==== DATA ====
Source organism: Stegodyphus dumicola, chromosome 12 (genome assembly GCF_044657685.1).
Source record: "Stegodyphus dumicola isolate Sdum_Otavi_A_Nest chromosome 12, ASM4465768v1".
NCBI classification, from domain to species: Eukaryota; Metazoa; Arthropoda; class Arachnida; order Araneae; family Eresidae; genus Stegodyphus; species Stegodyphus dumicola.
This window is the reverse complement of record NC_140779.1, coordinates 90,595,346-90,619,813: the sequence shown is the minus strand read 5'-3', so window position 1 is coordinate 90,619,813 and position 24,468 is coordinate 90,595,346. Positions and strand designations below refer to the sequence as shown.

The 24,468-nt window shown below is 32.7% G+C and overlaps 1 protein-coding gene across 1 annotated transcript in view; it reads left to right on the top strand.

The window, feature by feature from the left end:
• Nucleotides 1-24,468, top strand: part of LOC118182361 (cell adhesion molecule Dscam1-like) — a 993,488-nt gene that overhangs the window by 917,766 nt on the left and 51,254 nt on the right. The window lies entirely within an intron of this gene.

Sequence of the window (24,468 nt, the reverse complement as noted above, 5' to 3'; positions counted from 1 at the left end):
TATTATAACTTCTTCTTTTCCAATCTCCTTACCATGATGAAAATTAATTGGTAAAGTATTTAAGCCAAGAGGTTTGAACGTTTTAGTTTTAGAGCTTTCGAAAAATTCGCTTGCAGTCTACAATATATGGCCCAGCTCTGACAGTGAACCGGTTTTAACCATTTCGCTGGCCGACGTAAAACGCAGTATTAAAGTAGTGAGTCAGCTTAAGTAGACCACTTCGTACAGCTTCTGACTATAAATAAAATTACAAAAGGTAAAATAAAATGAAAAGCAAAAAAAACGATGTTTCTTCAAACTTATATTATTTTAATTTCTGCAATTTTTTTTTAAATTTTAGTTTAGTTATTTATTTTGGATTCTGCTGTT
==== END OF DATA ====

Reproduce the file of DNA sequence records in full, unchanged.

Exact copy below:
Source organism: Stegodyphus dumicola, chromosome 12 (genome assembly GCF_044657685.1).
Source record: "Stegodyphus dumicola isolate Sdum_Otavi_A_Nest chromosome 12, ASM4465768v1".
NCBI classification, from domain to species: Eukaryota; Metazoa; Arthropoda; class Arachnida; order Araneae; family Eresidae; genus Stegodyphus; species Stegodyphus dumicola.
This window is the reverse complement of record NC_140779.1, coordinates 90,595,346-90,619,813: the sequence shown is the minus strand read 5'-3', so window position 1 is coordinate 90,619,813 and position 24,468 is coordinate 90,595,346. Positions and strand designations below refer to the sequence as shown.

The 24,468-nt window shown below is 32.7% G+C and overlaps 1 protein-coding gene across 1 annotated transcript in view; it reads left to right on the top strand.

The window, feature by feature from the left end:
• Nucleotides 1-24,468, top strand: part of LOC118182361 (cell adhesion molecule Dscam1-like) — a 993,488-nt gene that overhangs the window by 917,766 nt on the left and 51,254 nt on the right. The window lies entirely within an intron of this gene.

Sequence of the window (24,468 nt, the reverse complement as noted above, 5' to 3'; positions counted from 1 at the left end):
TATTATAACTTCTTCTTTTCCAATCTCCTTACCATGATGAAAATTAATTGGTAAAGTATTTAAGCCAAGAGGTTTGAACGTTTTAGTTTTAGAGCTTTCGAAAAATTCGCTTGCAGTCTACAATATATGGCCCAGCTCTGACAGTGAACCGGTTTTAACCATTTCGCTGGCCGACGTAAAACGCAGTATTAAAGTAGTGAGTCAGCTTAAGTAGACCACTTCGTACAGCTTCTGACTATAAATAAAATTACAAAAGGTAAAATAAAATGAAAAGCAAAAAAAACGATGTTTCTTCAAACTTATATTATTTTAATTTCTGCAATTTTTTTTTAAATTTTAGTTTAGTTATTTATTTTGGATTCTGCTGTT